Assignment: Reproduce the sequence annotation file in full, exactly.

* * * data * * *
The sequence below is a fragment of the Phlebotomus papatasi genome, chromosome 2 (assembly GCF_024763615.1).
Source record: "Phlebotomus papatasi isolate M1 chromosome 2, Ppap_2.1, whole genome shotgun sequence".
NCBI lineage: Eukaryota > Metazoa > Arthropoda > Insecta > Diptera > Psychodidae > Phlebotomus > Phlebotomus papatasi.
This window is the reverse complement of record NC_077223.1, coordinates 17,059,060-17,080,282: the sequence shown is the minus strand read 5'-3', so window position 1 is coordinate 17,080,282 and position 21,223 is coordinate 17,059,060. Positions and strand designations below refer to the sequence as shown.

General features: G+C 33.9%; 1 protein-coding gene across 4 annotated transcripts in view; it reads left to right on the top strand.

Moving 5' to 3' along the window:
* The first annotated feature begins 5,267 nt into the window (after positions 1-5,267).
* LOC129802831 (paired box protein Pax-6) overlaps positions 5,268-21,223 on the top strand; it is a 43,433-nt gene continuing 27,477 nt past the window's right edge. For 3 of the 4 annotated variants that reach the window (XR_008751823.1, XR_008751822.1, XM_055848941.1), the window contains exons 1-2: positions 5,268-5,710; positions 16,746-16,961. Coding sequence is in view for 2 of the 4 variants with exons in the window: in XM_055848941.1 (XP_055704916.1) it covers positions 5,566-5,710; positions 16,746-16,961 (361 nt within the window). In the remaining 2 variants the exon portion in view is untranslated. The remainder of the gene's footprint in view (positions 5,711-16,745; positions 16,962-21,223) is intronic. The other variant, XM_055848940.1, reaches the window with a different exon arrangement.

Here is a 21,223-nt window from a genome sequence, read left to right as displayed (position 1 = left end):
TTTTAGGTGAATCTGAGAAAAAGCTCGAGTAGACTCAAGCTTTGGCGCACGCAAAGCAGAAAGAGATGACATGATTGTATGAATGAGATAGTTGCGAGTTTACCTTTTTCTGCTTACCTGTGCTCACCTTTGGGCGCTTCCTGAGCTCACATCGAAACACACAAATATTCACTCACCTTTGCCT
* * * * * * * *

The sequence below is a fragment of the Phlebotomus papatasi genome, chromosome 2 (assembly GCF_024763615.1).
Source record: "Phlebotomus papatasi isolate M1 chromosome 2, Ppap_2.1, whole genome shotgun sequence".
NCBI lineage: Eukaryota > Metazoa > Arthropoda > Insecta > Diptera > Psychodidae > Phlebotomus > Phlebotomus papatasi.
This window is the reverse complement of record NC_077223.1, coordinates 17,059,060-17,080,282: the sequence shown is the minus strand read 5'-3', so window position 1 is coordinate 17,080,282 and position 21,223 is coordinate 17,059,060. Positions and strand designations below refer to the sequence as shown.

General features: G+C 33.9%; 1 protein-coding gene across 4 annotated transcripts in view; it reads left to right on the top strand.

Moving 5' to 3' along the window:
* The first annotated feature begins 5,267 nt into the window (after positions 1-5,267).
* LOC129802831 (paired box protein Pax-6) overlaps positions 5,268-21,223 on the top strand; it is a 43,433-nt gene continuing 27,477 nt past the window's right edge. For 3 of the 4 annotated variants that reach the window (XR_008751823.1, XR_008751822.1, XM_055848941.1), the window contains exons 1-2: positions 5,268-5,710; positions 16,746-16,961. Coding sequence is in view for 2 of the 4 variants with exons in the window: in XM_055848941.1 (XP_055704916.1) it covers positions 5,566-5,710; positions 16,746-16,961 (361 nt within the window). In the remaining 2 variants the exon portion in view is untranslated. The remainder of the gene's footprint in view (positions 5,711-16,745; positions 16,962-21,223) is intronic. The other variant, XM_055848940.1, reaches the window with a different exon arrangement.

Here is a 21,223-nt window from a genome sequence, read left to right as displayed (position 1 = left end):
TTTTAGGTGAATCTGAGAAAAAGCTCGAGTAGACTCAAGCTTTGGCGCACGCAAAGCAGAAAGAGATGACATGATTGTATGAATGAGATAGTTGCGAGTTTACCTTTTTCTGCTTACCTGTGCTCACCTTTGGGCGCTTCCTGAGCTCACATCGAAACACACAAATATTCACTCACCTTTGCCT